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TennesseeGuy

Fluorocarbon Leaders

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"garry2rs, on 02 January 2011 - 04:27 AM, said:

 

"If you tell a lie that's big enough, and you tell it often enough, people will believe you are telling the truth, even when what you are saying is total crap." [/b][/i]

In fishing terms I think that's sort of like the benefits of fluorocarbon..."

 

 

"Solopaddler: So far you are the only person I know of who's even hinted at that.

 

That's exactly how I feel about fluorocarbon and I've had many a heated discussion about it with friends."

 

 

 

What are your thoughts on using fluorocarbon leaders? I use them, however mine stayed dry all but 9 days this past fishing season. My sample is short.

TG

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I use 130# Seagar fluoro for muskies because it doesn't kink like wire leaders.

 

I used wire for years and the best I ever found were Stringeze, but they would often kink when a musky thrashed and at around $6.00 each it would get expensive, cause once a wire leader is kinked I won't use it again. If you have a good day and catch several fish and each one ruins a leader it gets kinda spendy.

 

I think the softer fluoro is easier on a musky too when she rolls in the line as it doesn't cut into the flesh the way wire does sometimes.

 

Thats just my opinion though....

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What Lew said re: muskie.

 

To add, we also use them for trolling trout in the spring. After dozens of fish the lines take a beating, we'll also bang bottom with dipsys and that takes a toll on leaders too. Fluoro takes the beating much better than mono. Less time retying = more fish in the boat.

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This is on the lite side of leaders for toothy fish but my 15lb Trilene Fluoro seems to hold fine to average size pike. I use it as a main line, useually for spinnerbaits and spoons and never break off. Might up to 17lb Fluoro this season but I'm fine with straight fluoro rather than braid/fluoro lead.

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I use Seaguar's 6lb flurocarbon leader material when fishing trout on the Niagara. I'm just amazed the way this stuff can be raked along the teeth of a bow or brown during the fight and still not break.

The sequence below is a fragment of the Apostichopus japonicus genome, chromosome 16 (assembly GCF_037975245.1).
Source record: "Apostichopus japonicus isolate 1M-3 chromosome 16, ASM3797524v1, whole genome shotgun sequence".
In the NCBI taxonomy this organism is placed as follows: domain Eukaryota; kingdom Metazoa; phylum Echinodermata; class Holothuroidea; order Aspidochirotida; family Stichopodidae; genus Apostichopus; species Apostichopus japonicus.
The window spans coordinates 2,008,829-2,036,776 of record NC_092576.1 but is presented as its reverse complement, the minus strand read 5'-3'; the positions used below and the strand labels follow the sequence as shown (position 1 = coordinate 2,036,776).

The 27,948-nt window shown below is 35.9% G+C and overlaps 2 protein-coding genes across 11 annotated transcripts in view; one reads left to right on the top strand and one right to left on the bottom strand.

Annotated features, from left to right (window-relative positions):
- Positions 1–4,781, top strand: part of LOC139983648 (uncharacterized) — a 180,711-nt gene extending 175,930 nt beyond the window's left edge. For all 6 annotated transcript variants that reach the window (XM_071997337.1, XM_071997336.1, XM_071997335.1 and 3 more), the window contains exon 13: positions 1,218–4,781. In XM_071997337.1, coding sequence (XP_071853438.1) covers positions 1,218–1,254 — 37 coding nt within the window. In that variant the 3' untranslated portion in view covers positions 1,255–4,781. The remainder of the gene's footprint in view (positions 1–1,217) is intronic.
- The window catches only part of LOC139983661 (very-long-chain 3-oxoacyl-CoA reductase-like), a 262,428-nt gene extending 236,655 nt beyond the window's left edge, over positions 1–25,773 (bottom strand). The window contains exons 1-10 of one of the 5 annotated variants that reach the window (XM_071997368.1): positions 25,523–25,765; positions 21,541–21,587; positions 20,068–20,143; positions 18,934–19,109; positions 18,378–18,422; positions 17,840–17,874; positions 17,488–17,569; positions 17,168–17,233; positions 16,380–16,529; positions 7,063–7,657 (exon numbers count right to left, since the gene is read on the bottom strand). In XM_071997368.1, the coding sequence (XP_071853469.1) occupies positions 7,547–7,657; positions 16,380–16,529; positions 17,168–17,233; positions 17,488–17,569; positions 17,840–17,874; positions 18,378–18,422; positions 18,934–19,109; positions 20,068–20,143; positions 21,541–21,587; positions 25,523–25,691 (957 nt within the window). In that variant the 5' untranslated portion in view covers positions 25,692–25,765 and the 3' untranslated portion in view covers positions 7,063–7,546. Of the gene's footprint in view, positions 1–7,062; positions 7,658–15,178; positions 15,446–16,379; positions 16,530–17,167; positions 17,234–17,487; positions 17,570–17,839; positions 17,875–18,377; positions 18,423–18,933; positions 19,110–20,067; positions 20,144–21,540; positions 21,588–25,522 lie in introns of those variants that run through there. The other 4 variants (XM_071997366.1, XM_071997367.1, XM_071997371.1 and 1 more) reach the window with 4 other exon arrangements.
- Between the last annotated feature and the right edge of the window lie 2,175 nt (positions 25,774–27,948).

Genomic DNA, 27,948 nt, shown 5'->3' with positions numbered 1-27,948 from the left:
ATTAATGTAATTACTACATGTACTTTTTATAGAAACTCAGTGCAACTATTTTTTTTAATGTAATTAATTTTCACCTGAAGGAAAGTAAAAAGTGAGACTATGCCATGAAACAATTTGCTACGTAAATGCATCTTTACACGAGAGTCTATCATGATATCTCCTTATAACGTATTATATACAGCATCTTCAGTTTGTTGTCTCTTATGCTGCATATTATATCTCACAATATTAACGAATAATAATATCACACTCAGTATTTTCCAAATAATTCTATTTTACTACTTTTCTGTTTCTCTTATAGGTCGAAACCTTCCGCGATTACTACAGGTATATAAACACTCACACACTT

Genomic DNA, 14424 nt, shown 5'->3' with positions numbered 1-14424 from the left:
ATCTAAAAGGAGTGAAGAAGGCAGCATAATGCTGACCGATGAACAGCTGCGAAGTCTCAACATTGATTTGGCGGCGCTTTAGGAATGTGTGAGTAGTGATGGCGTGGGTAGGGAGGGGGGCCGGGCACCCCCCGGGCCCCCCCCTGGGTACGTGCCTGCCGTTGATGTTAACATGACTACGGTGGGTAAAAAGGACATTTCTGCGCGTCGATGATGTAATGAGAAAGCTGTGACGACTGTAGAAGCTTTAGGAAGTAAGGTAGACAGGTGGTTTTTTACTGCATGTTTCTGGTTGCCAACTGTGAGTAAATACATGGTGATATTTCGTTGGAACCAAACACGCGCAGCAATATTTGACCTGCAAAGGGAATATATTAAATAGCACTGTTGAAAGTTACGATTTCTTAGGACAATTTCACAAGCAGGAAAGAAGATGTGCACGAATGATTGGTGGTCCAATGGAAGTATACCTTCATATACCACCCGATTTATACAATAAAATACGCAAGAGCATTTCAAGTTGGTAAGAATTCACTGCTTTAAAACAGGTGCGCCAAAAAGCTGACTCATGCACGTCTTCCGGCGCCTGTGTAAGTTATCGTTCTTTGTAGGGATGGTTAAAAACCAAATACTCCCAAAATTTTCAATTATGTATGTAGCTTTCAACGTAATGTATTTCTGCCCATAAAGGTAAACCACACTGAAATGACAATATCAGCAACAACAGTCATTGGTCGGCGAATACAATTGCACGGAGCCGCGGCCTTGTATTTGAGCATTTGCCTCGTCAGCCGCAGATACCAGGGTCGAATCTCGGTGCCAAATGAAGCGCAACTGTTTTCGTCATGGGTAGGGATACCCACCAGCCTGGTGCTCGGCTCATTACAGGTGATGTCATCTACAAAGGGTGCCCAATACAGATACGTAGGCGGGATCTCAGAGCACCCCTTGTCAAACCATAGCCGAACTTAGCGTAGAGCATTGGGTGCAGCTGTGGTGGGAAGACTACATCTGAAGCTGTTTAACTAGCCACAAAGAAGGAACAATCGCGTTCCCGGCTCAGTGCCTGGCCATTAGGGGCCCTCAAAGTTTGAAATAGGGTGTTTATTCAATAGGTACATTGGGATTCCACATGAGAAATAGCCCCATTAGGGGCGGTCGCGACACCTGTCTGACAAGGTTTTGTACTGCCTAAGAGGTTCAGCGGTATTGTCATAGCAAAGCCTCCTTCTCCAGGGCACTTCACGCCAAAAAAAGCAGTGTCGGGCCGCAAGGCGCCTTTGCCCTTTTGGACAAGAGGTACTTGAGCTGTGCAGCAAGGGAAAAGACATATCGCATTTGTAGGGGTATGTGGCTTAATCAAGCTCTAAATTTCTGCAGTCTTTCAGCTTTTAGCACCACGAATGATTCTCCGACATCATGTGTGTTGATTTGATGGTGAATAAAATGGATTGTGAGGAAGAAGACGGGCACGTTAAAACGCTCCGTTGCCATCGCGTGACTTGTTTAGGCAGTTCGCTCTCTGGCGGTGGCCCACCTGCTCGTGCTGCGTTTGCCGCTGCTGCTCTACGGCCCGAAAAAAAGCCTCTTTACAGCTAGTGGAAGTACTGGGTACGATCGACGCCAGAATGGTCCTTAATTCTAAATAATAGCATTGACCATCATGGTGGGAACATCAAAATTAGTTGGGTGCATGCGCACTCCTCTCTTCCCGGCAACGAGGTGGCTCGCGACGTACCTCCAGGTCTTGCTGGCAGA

The invisability of the line is incredible too cuz even with my glasses on, it's still hard to see! lol

 

I hate fishing without it now cuz I feel it puts me at a disadvantage. It seems like I never have enough time to fish so when I DO get out, I want all the odds in my favour.

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I agree with the facts that they kink less, and, definitely stand up to alot of abuse. As for the invisibility factor, didn't notice a huge advantage this past season, but, still doing my own comparisons.

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My thoughts are more based on the use of fluoro tippet for steelhead, and as tippet in conjunction with braid for walleye and bass.

 

I have found absolutely no difference in the amount of hookups using fluoro compared to a similar diameter (that's the key) clear mono.

 

In some instances where the water has a green tinge a green coloured mono like maxima ultragreen seems to work much better than either fluoro or clear mono.

 

As far as musky/pike leaders go I like using them only 'cause they're easier on the fish and give many lures better action easpecially when casting.

 

IMO the hype over fluoro drives its sales and use, not what it can actually do.

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Keep em comin` guys.I`m learning from every postclapping.gif One question. Is flouro really invisible to the fish,and are they really smart enough to figure it out.

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My thoughts are more based on the use of fluoro tippet for steelhead, and as tippet in conjunction with braid for walleye and bass.

 

I have found absolutely no difference in the amount of hookups using fluoro compared to a similar diameter (that's the key) clear mono.

 

In some instances where the water has a green tinge a green coloured mono like maxima ultragreen seems to work much better than either fluoro or clear mono.

 

As far as musky/pike leaders go I like using them only 'cause they're easier on the fish and give many lures better action easpecially when casting.